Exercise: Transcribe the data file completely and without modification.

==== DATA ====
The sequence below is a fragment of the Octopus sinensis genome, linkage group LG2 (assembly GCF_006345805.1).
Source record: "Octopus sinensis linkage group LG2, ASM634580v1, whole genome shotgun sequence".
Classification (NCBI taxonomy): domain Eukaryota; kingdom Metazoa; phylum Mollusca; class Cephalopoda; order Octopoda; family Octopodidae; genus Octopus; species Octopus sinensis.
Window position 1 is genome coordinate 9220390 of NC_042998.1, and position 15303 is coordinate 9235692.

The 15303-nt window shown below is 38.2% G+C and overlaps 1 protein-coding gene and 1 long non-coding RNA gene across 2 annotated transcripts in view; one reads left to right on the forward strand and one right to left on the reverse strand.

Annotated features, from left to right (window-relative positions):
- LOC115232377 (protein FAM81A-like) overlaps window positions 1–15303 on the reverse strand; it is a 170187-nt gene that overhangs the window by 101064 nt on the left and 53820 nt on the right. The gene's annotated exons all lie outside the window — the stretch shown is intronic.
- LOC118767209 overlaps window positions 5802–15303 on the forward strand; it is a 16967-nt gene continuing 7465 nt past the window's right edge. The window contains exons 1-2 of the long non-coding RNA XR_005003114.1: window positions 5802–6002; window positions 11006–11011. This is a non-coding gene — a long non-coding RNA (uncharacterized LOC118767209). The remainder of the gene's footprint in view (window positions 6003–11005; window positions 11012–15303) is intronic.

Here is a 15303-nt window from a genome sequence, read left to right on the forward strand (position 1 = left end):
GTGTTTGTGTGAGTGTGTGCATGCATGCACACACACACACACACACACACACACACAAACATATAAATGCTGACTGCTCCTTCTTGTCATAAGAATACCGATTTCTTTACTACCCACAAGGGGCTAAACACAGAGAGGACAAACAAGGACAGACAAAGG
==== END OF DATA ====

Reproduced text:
The sequence below is a fragment of the Octopus sinensis genome, linkage group LG2 (assembly GCF_006345805.1).
Source record: "Octopus sinensis linkage group LG2, ASM634580v1, whole genome shotgun sequence".
Classification (NCBI taxonomy): domain Eukaryota; kingdom Metazoa; phylum Mollusca; class Cephalopoda; order Octopoda; family Octopodidae; genus Octopus; species Octopus sinensis.
Window position 1 is genome coordinate 9220390 of NC_042998.1, and position 15303 is coordinate 9235692.

The 15303-nt window shown below is 38.2% G+C and overlaps 1 protein-coding gene and 1 long non-coding RNA gene across 2 annotated transcripts in view; one reads left to right on the forward strand and one right to left on the reverse strand.

Annotated features, from left to right (window-relative positions):
- LOC115232377 (protein FAM81A-like) overlaps window positions 1–15303 on the reverse strand; it is a 170187-nt gene that overhangs the window by 101064 nt on the left and 53820 nt on the right. The gene's annotated exons all lie outside the window — the stretch shown is intronic.
- LOC118767209 overlaps window positions 5802–15303 on the forward strand; it is a 16967-nt gene continuing 7465 nt past the window's right edge. The window contains exons 1-2 of the long non-coding RNA XR_005003114.1: window positions 5802–6002; window positions 11006–11011. This is a non-coding gene — a long non-coding RNA (uncharacterized LOC118767209). The remainder of the gene's footprint in view (window positions 6003–11005; window positions 11012–15303) is intronic.

Here is a 15303-nt window from a genome sequence, read left to right on the forward strand (position 1 = left end):
GTGTTTGTGTGAGTGTGTGCATGCATGCACACACACACACACACACACACACACACAAACATATAAATGCTGACTGCTCCTTCTTGTCATAAGAATACCGATTTCTTTACTACCCACAAGGGGCTAAACACAGAGAGGACAAACAAGGACAGACAAAGG